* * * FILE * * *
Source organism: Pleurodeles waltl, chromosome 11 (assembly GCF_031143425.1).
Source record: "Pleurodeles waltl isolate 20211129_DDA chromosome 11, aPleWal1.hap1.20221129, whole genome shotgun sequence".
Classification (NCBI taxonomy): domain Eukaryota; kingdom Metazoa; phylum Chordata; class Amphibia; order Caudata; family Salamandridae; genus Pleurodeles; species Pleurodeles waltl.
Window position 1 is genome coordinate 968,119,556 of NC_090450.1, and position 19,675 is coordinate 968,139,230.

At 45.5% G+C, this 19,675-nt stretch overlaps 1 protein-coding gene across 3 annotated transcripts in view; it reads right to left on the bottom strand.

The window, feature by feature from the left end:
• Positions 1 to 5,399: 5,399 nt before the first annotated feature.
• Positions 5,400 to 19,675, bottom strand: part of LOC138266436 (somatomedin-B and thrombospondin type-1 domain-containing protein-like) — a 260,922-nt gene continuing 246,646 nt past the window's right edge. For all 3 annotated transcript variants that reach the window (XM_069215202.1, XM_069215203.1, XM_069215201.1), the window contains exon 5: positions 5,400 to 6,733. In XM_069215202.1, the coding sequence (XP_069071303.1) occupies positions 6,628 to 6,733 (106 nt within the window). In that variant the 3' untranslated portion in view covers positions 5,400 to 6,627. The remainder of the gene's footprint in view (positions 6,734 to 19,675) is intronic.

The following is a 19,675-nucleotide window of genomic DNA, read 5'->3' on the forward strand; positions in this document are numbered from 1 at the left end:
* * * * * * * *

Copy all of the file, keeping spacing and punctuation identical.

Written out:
Source organism: Pleurodeles waltl, chromosome 11 (assembly GCF_031143425.1).
Source record: "Pleurodeles waltl isolate 20211129_DDA chromosome 11, aPleWal1.hap1.20221129, whole genome shotgun sequence".
Classification (NCBI taxonomy): domain Eukaryota; kingdom Metazoa; phylum Chordata; class Amphibia; order Caudata; family Salamandridae; genus Pleurodeles; species Pleurodeles waltl.
Window position 1 is genome coordinate 968,119,556 of NC_090450.1, and position 19,675 is coordinate 968,139,230.

At 45.5% G+C, this 19,675-nt stretch overlaps 1 protein-coding gene across 3 annotated transcripts in view; it reads right to left on the bottom strand.

The window, feature by feature from the left end:
• Positions 1 to 5,399: 5,399 nt before the first annotated feature.
• Positions 5,400 to 19,675, bottom strand: part of LOC138266436 (somatomedin-B and thrombospondin type-1 domain-containing protein-like) — a 260,922-nt gene continuing 246,646 nt past the window's right edge. For all 3 annotated transcript variants that reach the window (XM_069215202.1, XM_069215203.1, XM_069215201.1), the window contains exon 5: positions 5,400 to 6,733. In XM_069215202.1, the coding sequence (XP_069071303.1) occupies positions 6,628 to 6,733 (106 nt within the window). In that variant the 3' untranslated portion in view covers positions 5,400 to 6,627. The remainder of the gene's footprint in view (positions 6,734 to 19,675) is intronic.

The following is a 19,675-nucleotide window of genomic DNA, read 5'->3' on the forward strand; positions in this document are numbered from 1 at the left end: